Home > Press > Magnetism flicks switch on "dark excitons"
Tests At Leading Magnetic Labs Shed Light On Nanotube Mystery
Magnetic Transistor Could "Dial In" Quantum Effects
Houston, TX | Posted on January 10, 2006
In new experimental research appearing in this
week's issue of Physical Review Letters, a Rice University-led team of
nanoscientists and electrical engineers has flipped the switch on "dark
excitons" in carbon nanotubes by placing them inside a strong magnetic
The research offers new insight into the fundamental optical properties of
semiconducting nanotubes, hollow straw-like molecules of pure carbon.
Leading computing companies would like to use nanotubes as optical
components in next-generation microchips that are faster, more powerful and
more energy efficient.
"Single-walled carbon nanotubes offer engineers the intriguing possibility
of building chips where electrical inputs can be converted into light and
moved about the chip as optical signals rather than electrical signals,"
said lead researcher Junichiro Kono, associate professor of electrical and
computer engineering at Rice. "Thus far, the poor optical performance of
nanotubes - in some cases as few as one in 100,000 incoming photons causes a
fluorescent emission - has prevented engineers from developing the
technology for applications."
Kono said the new research may help scientists formulate new tests to answer
some of the most perplexing questions about the optical properties of
nanotubes. For example, scientists are currently debating whether low
fluorescence efficiencies in nanotubes arise from the intrinsic physical
structure of nanotubes or from external factors like structural defects and
impurities. Some of the leading theories have the missing light disappearing
into "dark" excitons - odd quantum pairings of electrons and electron
"holes" that are forbidden by quantum rules from fluorescing. The new
magnetic method of overcoming this dark exciton effect could be used to
probe the intrinsic properties of nanotubes and help settle the debate.
The team tested materials in some of the world's most powerful magnetic
fields. Experiments were conducted at both the Laboratoire National des
Champs Magnétiques Pulsés in Toulouse, France, and at the National High
Magnetic Field Laboratory at New Mexico's Los Alamos National Laboratory.
"We hope that our experimental methods will help better inform theorists and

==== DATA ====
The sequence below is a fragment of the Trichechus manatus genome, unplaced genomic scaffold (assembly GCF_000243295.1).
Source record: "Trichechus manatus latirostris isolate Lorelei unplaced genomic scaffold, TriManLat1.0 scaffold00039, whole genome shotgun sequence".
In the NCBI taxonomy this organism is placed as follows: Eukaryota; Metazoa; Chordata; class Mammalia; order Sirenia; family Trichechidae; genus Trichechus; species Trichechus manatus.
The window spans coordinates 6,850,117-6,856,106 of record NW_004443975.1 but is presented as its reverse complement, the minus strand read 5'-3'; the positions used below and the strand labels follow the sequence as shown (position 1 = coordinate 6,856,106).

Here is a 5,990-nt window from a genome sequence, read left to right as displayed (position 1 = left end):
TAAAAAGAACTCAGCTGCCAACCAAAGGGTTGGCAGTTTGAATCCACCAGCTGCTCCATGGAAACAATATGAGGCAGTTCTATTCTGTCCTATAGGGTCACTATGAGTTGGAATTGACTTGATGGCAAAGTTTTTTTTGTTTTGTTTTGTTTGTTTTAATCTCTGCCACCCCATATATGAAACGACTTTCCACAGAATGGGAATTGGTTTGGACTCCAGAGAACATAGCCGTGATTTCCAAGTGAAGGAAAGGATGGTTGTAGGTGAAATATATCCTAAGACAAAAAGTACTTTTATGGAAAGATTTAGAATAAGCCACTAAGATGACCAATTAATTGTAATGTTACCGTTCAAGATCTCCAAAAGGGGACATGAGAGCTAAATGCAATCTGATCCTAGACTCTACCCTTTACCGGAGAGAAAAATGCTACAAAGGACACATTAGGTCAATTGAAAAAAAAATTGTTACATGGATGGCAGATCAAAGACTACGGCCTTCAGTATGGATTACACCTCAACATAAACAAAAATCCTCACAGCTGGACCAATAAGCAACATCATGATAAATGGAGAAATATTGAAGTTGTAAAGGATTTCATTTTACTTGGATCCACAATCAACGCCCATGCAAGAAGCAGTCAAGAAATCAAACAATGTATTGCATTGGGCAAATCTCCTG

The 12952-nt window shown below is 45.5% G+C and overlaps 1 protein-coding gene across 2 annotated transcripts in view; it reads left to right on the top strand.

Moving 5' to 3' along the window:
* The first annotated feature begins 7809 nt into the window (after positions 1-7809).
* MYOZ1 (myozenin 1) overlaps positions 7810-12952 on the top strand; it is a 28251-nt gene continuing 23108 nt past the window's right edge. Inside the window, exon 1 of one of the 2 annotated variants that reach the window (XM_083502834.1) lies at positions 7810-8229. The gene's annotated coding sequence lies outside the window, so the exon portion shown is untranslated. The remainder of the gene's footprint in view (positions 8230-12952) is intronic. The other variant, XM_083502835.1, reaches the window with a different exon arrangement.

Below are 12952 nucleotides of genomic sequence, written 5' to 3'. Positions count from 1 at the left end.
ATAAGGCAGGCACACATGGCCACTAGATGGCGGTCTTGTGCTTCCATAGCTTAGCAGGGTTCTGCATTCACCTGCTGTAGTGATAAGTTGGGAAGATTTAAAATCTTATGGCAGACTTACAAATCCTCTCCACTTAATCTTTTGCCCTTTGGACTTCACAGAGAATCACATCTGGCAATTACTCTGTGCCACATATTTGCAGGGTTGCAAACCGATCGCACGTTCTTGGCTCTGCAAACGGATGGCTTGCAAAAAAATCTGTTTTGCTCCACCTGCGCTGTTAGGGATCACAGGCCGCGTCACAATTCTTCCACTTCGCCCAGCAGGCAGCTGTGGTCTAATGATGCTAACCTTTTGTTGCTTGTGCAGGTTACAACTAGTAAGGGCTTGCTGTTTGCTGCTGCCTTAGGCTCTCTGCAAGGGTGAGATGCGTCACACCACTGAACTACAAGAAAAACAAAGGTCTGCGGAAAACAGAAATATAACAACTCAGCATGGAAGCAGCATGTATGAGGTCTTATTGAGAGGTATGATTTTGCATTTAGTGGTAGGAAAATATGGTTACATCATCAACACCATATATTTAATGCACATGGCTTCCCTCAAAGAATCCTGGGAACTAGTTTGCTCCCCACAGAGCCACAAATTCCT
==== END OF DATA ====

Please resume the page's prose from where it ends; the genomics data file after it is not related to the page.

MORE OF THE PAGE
ultimately aid in the development of new devices with far superior functions
than those based on existing technology," said Sasa Zaric, whose doctoral
dissertation will be based on the work.
Nanotubes are a fraction of the size of transistors used in today's best
microchips. As electronic components, nanotubes could reduce power demands
and heating in next-generation chips. But as optical components they offer
far more. The replacement of copper cables with fiberoptics revolutionized
the volume and speed of data transmission in the telecom industry 20 years
ago, and the parallels in microchips are tantalizing.
The research was funded by the Robert A. Welch Foundation and the National
Science Foundation. Rice co-authors include electrical and computer
engineering's Sasa Zaric, Gordana Ostojic and Jonah Shaver, and chemistry's
Valerie Moore, Robert Hauge and Richard Smalley. Other co-authors include
Oliver Portugall, Paul Frings and Geert Rikken, all of the Laboratoire
National des Champs Magnétiques Pulsés in Toulouse, France; Madalina Furis
and Scott Crooker of the National High Magnetic Field Laboratory at Los
Alamos National Laboratory; and Xing Wei of the National High Magnetic Field
Laboratory at Florida State University.
About Rice University:
For more information, please click here
Rice University is consistently ranked one of America's best teaching and research universities. It is distinguished by its: size: 2,850 undergraduates and 1,950 graduate students; selectivity: 10 applicants for each place in the freshman class; resources: an undergraduate student-to-faculty ratio of 6-to-1, and the fifth largest endowment per student among American universities; residential college system, which builds communities that are both close-knit and diverse; and collaborative culture, which crosses disciplines, integrates teaching and research, and intermingles undergraduate and graduate work. Rice's wooded campus is located in the nation's fourth largest city and on America's South Coast.
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